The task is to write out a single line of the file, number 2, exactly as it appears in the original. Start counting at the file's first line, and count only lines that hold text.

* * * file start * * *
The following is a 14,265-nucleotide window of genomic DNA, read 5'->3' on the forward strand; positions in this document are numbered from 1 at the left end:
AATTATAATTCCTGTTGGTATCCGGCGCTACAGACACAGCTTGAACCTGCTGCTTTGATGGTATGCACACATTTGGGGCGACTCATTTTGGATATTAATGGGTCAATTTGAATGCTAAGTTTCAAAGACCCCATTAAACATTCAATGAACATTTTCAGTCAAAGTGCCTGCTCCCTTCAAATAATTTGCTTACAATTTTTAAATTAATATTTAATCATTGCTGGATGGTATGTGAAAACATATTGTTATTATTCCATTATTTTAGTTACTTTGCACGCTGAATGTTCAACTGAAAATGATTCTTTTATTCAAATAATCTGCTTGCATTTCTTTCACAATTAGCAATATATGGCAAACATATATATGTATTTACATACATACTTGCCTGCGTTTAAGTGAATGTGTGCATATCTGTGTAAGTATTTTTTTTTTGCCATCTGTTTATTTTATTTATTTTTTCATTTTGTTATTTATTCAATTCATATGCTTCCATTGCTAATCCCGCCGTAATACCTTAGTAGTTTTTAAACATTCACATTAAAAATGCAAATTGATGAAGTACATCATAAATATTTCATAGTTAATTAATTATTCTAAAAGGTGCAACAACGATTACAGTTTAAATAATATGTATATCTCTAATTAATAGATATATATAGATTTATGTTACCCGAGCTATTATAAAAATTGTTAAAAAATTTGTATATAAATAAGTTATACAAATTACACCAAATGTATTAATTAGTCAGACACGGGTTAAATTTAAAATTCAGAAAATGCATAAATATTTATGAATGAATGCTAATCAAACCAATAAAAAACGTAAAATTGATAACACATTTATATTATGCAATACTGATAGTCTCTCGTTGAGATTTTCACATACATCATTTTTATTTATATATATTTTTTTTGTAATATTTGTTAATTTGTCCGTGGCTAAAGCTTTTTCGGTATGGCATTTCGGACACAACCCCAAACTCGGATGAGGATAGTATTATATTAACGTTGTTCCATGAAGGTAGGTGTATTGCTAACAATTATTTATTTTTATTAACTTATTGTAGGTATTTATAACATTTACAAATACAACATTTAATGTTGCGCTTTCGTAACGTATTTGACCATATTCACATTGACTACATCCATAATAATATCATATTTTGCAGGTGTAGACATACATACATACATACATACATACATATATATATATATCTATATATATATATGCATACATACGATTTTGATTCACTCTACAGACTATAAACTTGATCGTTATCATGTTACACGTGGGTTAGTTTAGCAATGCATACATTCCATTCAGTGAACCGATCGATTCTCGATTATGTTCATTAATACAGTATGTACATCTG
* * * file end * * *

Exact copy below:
AATTATAATTCCTGTTGGTATCCGGCGCTACAGACACAGCTTGAACCTGCTGCTTTGATGGTATGCACACATTTGGGGCGACTCATTTTGGATATTAATGGGTCAATTTGAATGCTAAGTTTCAAAGACCCCATTAAACATTCAATGAACATTTTCAGTCAAAGTGCCTGCTCCCTTCAAATAATTTGCTTACAATTTTTAAATTAATATTTAATCATTGCTGGATGGTATGTGAAAACATATTGTTATTATTCCATTATTTTAGTTACTTTGCACGCTGAATGTTCAACTGAAAATGATTCTTTTATTCAAATAATCTGCTTGCATTTCTTTCACAATTAGCAATATATGGCAAACATATATATGTATTTACATACATACTTGCCTGCGTTTAAGTGAATGTGTGCATATCTGTGTAAGTATTTTTTTTTTGCCATCTGTTTATTTTATTTATTTTTTCATTTTGTTATTTATTCAATTCATATGCTTCCATTGCTAATCCCGCCGTAATACCTTAGTAGTTTTTAAACATTCACATTAAAAATGCAAATTGATGAAGTACATCATAAATATTTCATAGTTAATTAATTATTCTAAAAGGTGCAACAACGATTACAGTTTAAATAATATGTATATCTCTAATTAATAGATATATATAGATTTATGTTACCCGAGCTATTATAAAAATTGTTAAAAAATTTGTATATAAATAAGTTATACAAATTACACCAAATGTATTAATTAGTCAGACACGGGTTAAATTTAAAATTCAGAAAATGCATAAATATTTATGAATGAATGCTAATCAAACCAATAAAAAACGTAAAATTGATAACACATTTATATTATGCAATACTGATAGTCTCTCGTTGAGATTTTCACATACATCATTTTTATTTATATATATTTTTTTTGTAATATTTGTTAATTTGTCCGTGGCTAAAGCTTTTTCGGTATGGCATTTCGGACACAACCCCAAACTCGGATGAGGATAGTATTATATTAACGTTGTTCCATGAAGGTAGGTGTATTGCTAACAATTATTTATTTTTATTAACTTATTGTAGGTATTTATAACATTTACAAATACAACATTTAATGTTGCGCTTTCGTAACGTATTTGACCATATTCACATTGACTACATCCATAATAATATCATATTTTGCAGGTGTAGACATACATACATACATACATACATACATATATATATATATCTATATATATATATGCATACATACGATTTTGATTCACTCTACAGACTATAAACTTGATCGTTATCATGTTACACGTGGGTTAGTTTAGCAATGCATACATTCCATTCAGTGAACCGATCGATTCTCGATTATGTTCATTAATACAGTATGTACATCTG